“Trust me,” said the writer.

- by Michael Jasper

I have to admit to feeling an unhealthy jolt of jealousy when I read about fellow authors writing and selling novel after novel, writing faster and — almost impossibly — better with each book. That can’t be. Can it? I’m always a little doubtful when I read such things.

And then, boom – I think I may have figured out how those writers are doing it, and doing it so well. I think those speedy, skilled authors have finally given in and trusted themselves.

I learned this lesson while in the trenches of a challenging, but incredibly stimulating marathon session of revising and rewriting this summer.

(Pull up a chair next to the fire and let Ol’ Mike tell you all about it. Drinks are on me.)

My revelation arrived when I was approaching the end of my book, a young-adult urban fantasy that I’d started years ago, and then put in the trunk for a while after picking up a bunch of rejections on it. Time passed. And the, back in May of this year, I pitched the book to my shiny new agent, and as I was talking about it, I grew more excited about the characters and setting and situation, so we agreed that this book would be my next project.

I dove in headfirst, moving stuff around, chucking out whole chapters, adding a ton of new stuff, totally revamping the “magic system” that determined how my teenage protagonists from Dubuque, Iowa, could suddenly use magic.

I was tired by the end of the book, from squeezing in time to work on the rewrites either early in the morning or late at night, while my wife and two sons were still sleeping. I wanted to be done with the book and get it into my agent’s hands. I wanted to rush things. I really wanted to take a nap.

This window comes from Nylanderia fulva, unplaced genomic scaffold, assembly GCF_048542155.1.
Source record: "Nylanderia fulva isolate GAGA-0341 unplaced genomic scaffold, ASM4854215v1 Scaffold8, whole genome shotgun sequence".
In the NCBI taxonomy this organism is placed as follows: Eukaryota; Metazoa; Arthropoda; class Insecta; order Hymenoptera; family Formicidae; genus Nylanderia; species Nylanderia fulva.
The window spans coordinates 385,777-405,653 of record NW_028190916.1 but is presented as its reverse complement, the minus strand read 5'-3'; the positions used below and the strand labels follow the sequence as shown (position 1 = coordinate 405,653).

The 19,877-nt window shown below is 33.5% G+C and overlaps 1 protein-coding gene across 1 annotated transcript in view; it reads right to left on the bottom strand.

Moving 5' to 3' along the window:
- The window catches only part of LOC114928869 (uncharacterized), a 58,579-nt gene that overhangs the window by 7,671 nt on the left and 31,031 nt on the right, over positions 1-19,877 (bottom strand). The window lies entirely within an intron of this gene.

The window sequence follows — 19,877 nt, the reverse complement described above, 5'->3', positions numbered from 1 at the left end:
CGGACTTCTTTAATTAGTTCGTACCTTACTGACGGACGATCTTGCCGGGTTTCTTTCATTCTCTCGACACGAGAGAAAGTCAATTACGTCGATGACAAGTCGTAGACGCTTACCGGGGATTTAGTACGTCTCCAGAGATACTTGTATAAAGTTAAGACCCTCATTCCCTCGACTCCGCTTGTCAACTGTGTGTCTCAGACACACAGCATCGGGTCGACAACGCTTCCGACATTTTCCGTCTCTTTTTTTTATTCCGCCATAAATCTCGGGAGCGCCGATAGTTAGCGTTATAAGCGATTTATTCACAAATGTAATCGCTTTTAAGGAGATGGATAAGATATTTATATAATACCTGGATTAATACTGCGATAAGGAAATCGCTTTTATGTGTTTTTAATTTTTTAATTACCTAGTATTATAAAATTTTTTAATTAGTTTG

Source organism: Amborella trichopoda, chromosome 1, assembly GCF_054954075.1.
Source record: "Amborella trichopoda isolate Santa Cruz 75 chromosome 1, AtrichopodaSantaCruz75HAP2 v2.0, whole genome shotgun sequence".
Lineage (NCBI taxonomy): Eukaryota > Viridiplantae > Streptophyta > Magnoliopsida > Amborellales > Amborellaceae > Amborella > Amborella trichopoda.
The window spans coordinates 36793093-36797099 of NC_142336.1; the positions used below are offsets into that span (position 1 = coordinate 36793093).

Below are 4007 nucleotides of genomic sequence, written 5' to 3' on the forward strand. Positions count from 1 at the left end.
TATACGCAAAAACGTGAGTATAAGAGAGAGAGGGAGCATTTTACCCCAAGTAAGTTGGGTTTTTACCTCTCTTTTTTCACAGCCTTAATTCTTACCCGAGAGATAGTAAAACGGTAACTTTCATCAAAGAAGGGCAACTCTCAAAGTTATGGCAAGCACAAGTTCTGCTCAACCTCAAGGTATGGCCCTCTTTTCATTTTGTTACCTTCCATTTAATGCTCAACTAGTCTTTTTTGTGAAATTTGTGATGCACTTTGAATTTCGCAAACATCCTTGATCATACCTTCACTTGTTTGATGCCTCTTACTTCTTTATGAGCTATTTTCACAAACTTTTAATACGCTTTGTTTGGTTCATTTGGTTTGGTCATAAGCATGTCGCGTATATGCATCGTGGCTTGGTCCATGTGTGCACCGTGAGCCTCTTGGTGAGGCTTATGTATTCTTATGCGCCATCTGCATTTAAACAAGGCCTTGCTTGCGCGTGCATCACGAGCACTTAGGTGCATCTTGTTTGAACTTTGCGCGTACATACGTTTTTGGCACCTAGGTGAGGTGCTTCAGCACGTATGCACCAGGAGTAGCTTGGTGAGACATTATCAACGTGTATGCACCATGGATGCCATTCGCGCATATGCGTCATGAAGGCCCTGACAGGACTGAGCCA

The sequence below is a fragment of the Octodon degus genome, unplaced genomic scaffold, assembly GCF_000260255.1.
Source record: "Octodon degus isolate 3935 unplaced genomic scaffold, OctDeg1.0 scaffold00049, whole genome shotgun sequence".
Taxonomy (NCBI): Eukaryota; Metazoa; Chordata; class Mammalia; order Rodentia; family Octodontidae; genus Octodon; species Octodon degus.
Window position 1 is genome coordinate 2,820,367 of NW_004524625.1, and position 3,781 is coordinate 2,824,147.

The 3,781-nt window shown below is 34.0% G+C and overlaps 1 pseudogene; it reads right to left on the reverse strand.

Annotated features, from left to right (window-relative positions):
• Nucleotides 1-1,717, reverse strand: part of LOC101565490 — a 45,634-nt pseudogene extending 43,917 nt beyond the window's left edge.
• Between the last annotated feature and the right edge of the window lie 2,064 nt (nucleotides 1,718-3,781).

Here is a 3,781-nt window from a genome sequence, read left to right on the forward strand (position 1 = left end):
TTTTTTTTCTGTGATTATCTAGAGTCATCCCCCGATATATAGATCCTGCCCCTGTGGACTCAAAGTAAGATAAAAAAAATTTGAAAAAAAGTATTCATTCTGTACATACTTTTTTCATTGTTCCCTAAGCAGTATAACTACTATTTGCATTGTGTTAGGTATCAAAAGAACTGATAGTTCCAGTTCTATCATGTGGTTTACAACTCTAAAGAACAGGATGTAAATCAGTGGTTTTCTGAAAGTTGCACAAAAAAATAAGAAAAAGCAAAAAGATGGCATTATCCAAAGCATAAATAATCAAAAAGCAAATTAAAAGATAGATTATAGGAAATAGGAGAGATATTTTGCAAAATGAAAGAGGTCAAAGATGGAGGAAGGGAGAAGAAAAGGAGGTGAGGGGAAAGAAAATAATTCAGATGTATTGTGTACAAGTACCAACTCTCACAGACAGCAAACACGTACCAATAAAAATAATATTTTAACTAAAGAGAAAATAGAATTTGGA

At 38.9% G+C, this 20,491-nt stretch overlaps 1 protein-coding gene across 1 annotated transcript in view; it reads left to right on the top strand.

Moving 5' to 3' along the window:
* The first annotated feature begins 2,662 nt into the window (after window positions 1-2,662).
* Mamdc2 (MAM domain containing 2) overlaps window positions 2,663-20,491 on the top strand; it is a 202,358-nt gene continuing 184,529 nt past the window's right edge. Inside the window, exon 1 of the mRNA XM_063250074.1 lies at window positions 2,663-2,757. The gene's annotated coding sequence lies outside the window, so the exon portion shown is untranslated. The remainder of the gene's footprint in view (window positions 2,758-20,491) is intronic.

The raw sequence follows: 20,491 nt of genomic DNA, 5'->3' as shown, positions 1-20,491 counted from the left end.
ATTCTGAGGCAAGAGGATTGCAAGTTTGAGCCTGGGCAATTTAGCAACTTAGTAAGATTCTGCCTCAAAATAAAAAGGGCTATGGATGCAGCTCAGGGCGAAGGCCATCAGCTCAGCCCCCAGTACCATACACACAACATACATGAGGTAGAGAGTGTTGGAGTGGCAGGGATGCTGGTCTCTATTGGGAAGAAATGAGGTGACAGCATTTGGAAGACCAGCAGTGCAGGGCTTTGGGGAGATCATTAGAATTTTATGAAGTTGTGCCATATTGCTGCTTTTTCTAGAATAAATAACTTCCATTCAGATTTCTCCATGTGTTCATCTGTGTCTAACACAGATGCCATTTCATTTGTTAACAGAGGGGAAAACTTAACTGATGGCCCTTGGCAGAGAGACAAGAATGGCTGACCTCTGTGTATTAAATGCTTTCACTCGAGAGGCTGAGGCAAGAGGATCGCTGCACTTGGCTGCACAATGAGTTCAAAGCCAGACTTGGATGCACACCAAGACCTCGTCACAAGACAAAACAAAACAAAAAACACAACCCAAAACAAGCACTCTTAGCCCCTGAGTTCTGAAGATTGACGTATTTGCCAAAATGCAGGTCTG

And the little light bulb went on as I was reviewing those last few chapters. As if someone had highlighted them, the sections that really needed work leaped off the page at me. I could tell where I was glossing over events, giving my characters short shrift, all so I could get to that glorious section where I’d typed “The End” years earlier.

In spite of my fatigue, I found myself reading like an editor. I’d been so engrossed in the world and the story that I could tell immediately where something wasn’t working. Trusting my judgment, I went back to those mentally highlighted sections and fixed them up. I was trusting myself, and I was also being honest with myself. I wasn’t going to let myself off the hook and send off something half-baked, even if it was just a scene or even a line of dialogue. I knew when I emailed the book off to my agent that I’d put forth the best work I could have done.

And that’s a pretty amazing feeling. I’ll bet those fast and effective authors with multiple books under their belts (you know who you are!) are nodding and smiling along as they read this. I hope you’re one of them. If you are, I promise not to get too green with envy…

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